The IRS is coming for your Crypto, what you need to know!
Last week the Department of Treasury released “proposed regulations” regarding how you need to report your Crypto transactions. Let’s not kid ourselves, we all knew this day was coming. It was not a matter of “if”, but “when” the IRS would want your detailed Crypto information.
The good news is that the “when” is January of 2026. Which means you still have some time to get your Crypto affairs in order. But don’t worry, I am here to tell you what you need to know, so you don’t get in trouble with the IRS.
- What is a Digital Asset Broker?
- What is Form 1099-DA?
- How to get ready for Crypto and the IRS
What is a Digital Asset Broker?
Starting in 2025, if you trade Cryptocurrency using a “Digital Asset Broker” (DAB), the broker will be required to send the IRS tax forms reporting your Crypto transactions.
The IRS defines Digital Asset Brokerages as:
- Centralized exchanges (e.g., Coinbase, Gemini, or Binance)
- Decentralize exchanges (e.g., Uniswap or Pancake Swap)
- Crypto Wallets that let you buy, sell, & trade crypto (e.g., Trust Wallet and MetaMask)
- Physical Bitcoin ATMs and Bitcoin Kiosks
- Wash Sale Rule is also proposed
It looks like the IRS has decided to go after the low hanging fruit first.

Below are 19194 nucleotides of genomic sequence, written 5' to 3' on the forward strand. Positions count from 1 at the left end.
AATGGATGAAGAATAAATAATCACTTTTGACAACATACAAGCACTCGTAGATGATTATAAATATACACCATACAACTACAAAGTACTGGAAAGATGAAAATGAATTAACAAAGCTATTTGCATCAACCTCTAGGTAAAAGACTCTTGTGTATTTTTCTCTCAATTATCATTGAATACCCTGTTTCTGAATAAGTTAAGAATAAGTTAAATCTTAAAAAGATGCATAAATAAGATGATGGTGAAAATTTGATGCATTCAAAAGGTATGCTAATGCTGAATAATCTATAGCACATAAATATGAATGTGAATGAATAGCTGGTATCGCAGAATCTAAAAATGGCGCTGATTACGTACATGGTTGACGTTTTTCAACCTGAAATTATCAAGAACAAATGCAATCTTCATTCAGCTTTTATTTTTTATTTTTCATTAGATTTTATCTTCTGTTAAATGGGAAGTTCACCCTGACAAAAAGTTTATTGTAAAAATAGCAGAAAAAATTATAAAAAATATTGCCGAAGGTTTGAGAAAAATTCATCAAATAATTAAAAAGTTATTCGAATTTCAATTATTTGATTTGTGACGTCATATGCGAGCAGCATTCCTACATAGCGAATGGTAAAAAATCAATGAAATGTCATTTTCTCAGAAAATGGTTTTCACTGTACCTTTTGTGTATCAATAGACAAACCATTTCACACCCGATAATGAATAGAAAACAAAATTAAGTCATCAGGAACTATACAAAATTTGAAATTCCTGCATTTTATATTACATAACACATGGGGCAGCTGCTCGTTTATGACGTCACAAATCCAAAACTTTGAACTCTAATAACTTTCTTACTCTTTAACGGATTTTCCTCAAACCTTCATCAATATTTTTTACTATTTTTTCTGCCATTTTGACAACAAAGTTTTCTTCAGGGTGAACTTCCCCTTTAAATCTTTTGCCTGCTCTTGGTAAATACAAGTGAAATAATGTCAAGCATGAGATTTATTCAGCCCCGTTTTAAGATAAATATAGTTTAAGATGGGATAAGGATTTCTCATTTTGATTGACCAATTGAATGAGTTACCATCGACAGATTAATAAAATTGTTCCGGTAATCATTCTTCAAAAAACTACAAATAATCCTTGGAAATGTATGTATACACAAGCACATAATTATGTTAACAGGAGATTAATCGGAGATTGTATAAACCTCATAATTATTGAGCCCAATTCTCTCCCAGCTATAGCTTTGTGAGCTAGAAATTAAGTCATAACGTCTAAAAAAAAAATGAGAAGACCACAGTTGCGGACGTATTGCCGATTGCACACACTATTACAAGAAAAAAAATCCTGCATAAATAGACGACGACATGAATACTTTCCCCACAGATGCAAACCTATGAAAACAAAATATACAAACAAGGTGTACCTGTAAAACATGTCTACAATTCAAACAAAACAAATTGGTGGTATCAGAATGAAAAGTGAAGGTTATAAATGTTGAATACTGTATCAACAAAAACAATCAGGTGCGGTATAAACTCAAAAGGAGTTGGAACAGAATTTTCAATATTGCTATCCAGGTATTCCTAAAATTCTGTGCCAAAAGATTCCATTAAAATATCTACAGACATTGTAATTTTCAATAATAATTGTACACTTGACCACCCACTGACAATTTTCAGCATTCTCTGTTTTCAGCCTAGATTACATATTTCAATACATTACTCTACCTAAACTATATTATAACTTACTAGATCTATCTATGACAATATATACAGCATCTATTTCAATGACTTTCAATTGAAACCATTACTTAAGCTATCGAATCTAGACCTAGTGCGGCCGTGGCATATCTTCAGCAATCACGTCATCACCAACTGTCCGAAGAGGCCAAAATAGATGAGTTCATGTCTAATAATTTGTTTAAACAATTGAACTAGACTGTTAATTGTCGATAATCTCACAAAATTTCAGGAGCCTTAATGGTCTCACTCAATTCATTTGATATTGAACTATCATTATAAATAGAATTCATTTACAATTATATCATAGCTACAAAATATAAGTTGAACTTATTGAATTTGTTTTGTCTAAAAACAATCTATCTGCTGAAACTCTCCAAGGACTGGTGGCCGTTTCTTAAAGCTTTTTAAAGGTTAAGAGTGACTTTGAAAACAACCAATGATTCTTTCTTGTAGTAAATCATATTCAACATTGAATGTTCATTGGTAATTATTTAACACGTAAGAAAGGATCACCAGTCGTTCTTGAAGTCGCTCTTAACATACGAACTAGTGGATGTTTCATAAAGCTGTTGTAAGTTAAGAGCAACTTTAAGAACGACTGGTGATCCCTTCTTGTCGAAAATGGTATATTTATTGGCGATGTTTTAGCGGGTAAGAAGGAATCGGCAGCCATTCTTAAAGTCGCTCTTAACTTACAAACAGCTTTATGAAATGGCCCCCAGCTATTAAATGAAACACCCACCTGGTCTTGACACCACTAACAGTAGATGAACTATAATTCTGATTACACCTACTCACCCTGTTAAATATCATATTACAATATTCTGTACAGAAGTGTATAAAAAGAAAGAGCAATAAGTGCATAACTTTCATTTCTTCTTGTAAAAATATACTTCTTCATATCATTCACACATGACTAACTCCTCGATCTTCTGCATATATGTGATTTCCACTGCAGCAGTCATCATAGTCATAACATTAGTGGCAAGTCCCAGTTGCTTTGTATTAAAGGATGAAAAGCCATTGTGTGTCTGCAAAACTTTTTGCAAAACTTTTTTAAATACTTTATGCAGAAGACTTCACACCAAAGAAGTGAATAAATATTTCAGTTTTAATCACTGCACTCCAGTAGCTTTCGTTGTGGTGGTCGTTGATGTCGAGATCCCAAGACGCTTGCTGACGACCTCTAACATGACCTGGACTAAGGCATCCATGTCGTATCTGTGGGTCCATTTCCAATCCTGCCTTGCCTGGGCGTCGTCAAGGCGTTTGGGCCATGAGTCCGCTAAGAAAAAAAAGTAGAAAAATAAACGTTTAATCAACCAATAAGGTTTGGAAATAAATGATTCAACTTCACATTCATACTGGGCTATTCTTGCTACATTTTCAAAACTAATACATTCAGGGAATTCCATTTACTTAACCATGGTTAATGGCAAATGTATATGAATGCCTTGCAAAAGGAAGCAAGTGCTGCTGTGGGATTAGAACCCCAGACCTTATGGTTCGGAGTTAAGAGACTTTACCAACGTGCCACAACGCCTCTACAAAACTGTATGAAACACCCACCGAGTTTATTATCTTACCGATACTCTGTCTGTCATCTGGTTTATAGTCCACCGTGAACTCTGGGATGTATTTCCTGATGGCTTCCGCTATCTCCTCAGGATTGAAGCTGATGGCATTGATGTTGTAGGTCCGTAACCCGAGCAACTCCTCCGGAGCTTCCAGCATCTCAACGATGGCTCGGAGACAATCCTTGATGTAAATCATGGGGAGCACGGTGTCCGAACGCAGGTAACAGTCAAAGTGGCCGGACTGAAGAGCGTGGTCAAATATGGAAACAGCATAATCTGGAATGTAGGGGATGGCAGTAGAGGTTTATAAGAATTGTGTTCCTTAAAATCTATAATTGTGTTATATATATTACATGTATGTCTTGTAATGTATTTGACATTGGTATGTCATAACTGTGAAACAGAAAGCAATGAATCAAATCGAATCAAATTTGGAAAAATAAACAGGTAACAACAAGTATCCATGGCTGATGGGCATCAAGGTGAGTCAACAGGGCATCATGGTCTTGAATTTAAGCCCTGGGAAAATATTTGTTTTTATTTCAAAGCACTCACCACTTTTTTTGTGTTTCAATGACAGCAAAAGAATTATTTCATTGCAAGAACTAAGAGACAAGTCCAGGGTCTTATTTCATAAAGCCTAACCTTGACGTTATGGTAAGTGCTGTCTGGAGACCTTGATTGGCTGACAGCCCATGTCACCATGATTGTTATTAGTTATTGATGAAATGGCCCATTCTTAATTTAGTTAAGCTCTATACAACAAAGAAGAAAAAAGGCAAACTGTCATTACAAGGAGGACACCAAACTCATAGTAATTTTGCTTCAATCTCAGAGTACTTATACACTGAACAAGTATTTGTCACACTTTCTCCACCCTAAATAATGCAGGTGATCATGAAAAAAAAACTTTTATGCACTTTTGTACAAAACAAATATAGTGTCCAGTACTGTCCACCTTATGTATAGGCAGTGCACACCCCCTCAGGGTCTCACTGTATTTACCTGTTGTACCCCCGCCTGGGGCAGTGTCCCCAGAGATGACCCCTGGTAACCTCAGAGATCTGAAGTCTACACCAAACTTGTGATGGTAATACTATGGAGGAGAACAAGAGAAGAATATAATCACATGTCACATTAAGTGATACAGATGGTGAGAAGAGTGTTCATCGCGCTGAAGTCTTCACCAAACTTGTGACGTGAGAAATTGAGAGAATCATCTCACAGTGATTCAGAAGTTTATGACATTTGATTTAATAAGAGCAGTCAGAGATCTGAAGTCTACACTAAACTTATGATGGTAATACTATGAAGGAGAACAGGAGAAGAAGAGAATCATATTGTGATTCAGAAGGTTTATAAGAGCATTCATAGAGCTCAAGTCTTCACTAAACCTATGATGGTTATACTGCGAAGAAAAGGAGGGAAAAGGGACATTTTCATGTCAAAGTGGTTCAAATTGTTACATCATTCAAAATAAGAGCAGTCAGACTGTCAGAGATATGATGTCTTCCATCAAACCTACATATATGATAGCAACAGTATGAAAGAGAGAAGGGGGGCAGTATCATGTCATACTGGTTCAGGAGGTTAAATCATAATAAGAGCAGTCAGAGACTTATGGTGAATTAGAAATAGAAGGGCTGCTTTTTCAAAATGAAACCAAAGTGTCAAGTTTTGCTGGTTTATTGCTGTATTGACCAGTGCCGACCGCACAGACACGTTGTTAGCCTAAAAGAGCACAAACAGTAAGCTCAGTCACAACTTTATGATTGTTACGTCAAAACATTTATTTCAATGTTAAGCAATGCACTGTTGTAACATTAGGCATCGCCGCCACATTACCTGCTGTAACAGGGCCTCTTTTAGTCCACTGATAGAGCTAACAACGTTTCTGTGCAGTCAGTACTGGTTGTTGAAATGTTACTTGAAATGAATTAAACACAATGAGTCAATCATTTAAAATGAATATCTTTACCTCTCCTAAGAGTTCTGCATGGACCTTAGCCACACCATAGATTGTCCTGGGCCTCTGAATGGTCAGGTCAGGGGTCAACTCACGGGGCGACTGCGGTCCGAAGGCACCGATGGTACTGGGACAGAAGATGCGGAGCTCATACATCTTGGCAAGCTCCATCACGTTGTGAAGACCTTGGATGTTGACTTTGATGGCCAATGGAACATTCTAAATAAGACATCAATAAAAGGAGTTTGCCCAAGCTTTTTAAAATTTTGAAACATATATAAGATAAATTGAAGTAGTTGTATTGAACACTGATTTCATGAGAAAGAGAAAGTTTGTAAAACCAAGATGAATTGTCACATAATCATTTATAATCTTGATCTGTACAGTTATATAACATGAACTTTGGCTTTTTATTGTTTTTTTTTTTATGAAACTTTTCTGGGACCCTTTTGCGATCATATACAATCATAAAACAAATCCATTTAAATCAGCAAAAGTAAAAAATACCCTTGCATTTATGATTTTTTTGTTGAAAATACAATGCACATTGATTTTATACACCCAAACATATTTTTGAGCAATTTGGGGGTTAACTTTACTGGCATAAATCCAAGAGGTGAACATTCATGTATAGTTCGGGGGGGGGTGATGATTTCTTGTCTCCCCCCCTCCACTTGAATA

Other crypto transactions such as: Bitcoin Mining, Hardware Wallets (that you do not trade on – like Ledger Nano) or Software and Smart Contract Developers are off the hook (for now, but I cannot imagine it will be long after 1099-DAs become normalized, that the IRS will go after these other crypto avenues too.)
What is Form 1099-DA?
The tax form you will receive regarding your cryptocurrency transactions is called Form 1099-DA (the “DA” standing for Digital Assets).
Very similar to a 1099-B that you receive from your brokerage account for trading stocks, they require the same information:
- Purchase dates,
- Sales dates,
- Cost Basis of cryptocurrency,
- Proceeds from sale of cryptocurrency
Calculating your Cost Basis (amount you purchased the crypto for) will be challenging for those who transfer their Cryptocurrency between various wallets. Be very careful, because if you don’t let the Digital Asset Broker know how much you purchase the crypto for, they will automatically put down Zero Basis – which means you pay tax on all of the crypto transaction (not just the gain).
How to Get Ready for Crypto and the IRS
These proposed regulations don’t go into effect until 2025, so you won’t start seeing 1099-DAs until 2026, so you have some time.
You should be tracking your basis and crypto activity already. If you trade a lot and use various wallets and exchanges, you should be using Crypto Tax software like CoinLedger.io or ZenLedger.io. If you’re not, you better get on it quick, so you are covered by 2025.
Additionally, a lot of the Digital Asset Brokers will attempt to lobby with members of Congress to try and water down the IRS’ proposals. However, I am not sure however effective they will be. Ever since the “covfefe” that Sam Bankman-Friend had regarding FTX, I doubt there is much appetite in Congress for zero crypto regulation, no matter what side of the isle you are on.
I do not believe this is the last we have heard of these regulations. There will be more fighting in Congress and there may be some changes. As always, I’ll be updating you as soon as I know. In the meantime, keep “Stacking Sats“.
Also, if you haven’t read my articles about crypto, you should check out the links below.